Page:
Restoring Skill in Walking
The purpose of the study is to examine the effect of an intervention to improve walking based on motor learning (skill-based) compared to the usual intervention (strength, flexibility and balance-based) on clinical, psychological and laboratory measures of walking and balance of older adults with mobility disability (walking problems).
|Study Design:||Allocation: Randomized
Endpoint Classification: Efficacy Study
Intervention Model: Parallel Assignment
Masking: Single Blind
Primary Purpose: Treatment
|Official Title:||Restoring Skill in Walking|
- Change in gait variability, energy cost of walking, perception of effort in walking, and adaptability of gait to changing environmental conditions, pre and post intervention (12 weeks)
- Physical activity, endurance in walking, falls efficacy, performance of usual activities of living, pre and post intervention (12 weeks)
|Study Start Date:||November 2005|
|Study Completion Date:||June 2007|
While therapeutic exercise to improve mobility and balance appears to improve physical performance and may reduce falls, less is known about the responsiveness to specific interventions or the relation between response to intervention and the underlying problems or impairments. Therapeutic approaches for improving mobility and reducing fall risk are heterogeneous, but do not consistently focus on problem solving as a method of enhancing motor control or skill, an approach that has been found to be important for motor learning in animal models.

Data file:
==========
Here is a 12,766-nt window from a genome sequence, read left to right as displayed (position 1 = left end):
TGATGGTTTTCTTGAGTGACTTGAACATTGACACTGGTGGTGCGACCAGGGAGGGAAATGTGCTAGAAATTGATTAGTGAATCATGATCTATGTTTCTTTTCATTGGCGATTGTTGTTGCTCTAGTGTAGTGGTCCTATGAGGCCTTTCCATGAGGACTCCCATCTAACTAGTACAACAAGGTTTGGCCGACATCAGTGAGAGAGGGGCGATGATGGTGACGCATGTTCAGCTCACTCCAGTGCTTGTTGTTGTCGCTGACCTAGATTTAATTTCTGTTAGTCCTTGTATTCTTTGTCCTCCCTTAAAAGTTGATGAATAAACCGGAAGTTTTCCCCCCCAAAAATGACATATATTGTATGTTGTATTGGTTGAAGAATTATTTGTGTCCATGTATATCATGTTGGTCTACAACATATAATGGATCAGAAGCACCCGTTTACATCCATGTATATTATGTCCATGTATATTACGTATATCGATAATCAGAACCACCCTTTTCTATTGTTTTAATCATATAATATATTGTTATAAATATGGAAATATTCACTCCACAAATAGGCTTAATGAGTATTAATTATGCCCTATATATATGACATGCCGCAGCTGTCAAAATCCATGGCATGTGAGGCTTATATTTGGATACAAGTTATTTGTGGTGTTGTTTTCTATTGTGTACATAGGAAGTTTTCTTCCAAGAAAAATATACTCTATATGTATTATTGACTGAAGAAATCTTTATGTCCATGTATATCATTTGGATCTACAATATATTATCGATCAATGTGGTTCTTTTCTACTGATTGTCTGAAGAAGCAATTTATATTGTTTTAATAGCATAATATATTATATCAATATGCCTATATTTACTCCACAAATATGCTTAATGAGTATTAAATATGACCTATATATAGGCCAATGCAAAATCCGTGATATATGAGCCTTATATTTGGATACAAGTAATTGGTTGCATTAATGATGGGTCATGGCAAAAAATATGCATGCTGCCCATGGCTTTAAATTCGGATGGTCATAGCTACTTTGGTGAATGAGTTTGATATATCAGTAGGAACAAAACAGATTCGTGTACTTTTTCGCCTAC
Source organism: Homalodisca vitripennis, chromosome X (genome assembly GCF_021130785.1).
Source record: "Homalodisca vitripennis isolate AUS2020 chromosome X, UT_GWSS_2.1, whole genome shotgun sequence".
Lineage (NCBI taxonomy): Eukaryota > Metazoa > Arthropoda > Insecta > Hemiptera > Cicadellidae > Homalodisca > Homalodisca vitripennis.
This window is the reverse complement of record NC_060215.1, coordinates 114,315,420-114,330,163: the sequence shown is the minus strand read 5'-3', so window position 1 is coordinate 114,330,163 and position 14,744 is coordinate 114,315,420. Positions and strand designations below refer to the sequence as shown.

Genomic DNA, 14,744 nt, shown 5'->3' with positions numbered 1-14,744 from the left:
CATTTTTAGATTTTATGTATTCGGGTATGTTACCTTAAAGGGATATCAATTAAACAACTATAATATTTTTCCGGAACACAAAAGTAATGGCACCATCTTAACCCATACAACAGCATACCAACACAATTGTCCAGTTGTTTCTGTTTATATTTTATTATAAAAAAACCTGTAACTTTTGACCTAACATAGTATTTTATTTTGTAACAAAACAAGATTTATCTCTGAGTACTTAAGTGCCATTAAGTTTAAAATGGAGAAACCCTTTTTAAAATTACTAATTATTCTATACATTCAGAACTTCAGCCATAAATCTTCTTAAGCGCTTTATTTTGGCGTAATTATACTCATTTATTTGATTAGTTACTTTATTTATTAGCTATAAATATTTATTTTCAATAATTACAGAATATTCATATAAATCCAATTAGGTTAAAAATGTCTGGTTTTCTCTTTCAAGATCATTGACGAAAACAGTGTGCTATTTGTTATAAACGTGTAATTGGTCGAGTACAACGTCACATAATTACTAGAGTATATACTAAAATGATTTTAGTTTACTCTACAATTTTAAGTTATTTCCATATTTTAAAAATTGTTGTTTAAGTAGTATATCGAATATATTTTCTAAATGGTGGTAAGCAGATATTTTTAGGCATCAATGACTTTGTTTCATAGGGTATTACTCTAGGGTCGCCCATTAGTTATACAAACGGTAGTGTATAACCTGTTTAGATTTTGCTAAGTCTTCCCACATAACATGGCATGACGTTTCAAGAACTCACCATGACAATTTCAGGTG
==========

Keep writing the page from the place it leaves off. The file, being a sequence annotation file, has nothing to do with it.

This two-year pilot study will allows us to compare the clinical, psychological and laboratory outcomes after a motor-learning based and an impairment-targeted exercise intervention to improve walking in older adults. All subjects will participate in pre and post intervention testing and a 12 week exercise intervention for gait involving either a motor learning (skill enhancement) or impairment-targeted (lower extremity strengthening, flexibility and gait cues).
|United States, Pennsylvania|
|University of Pittsburgh|
|Pittsburgh, Pennsylvania, United States, 15213|
|Principal Investigator:||Jessie VanSwearingen, PhD, PT||University of Pittsburgh|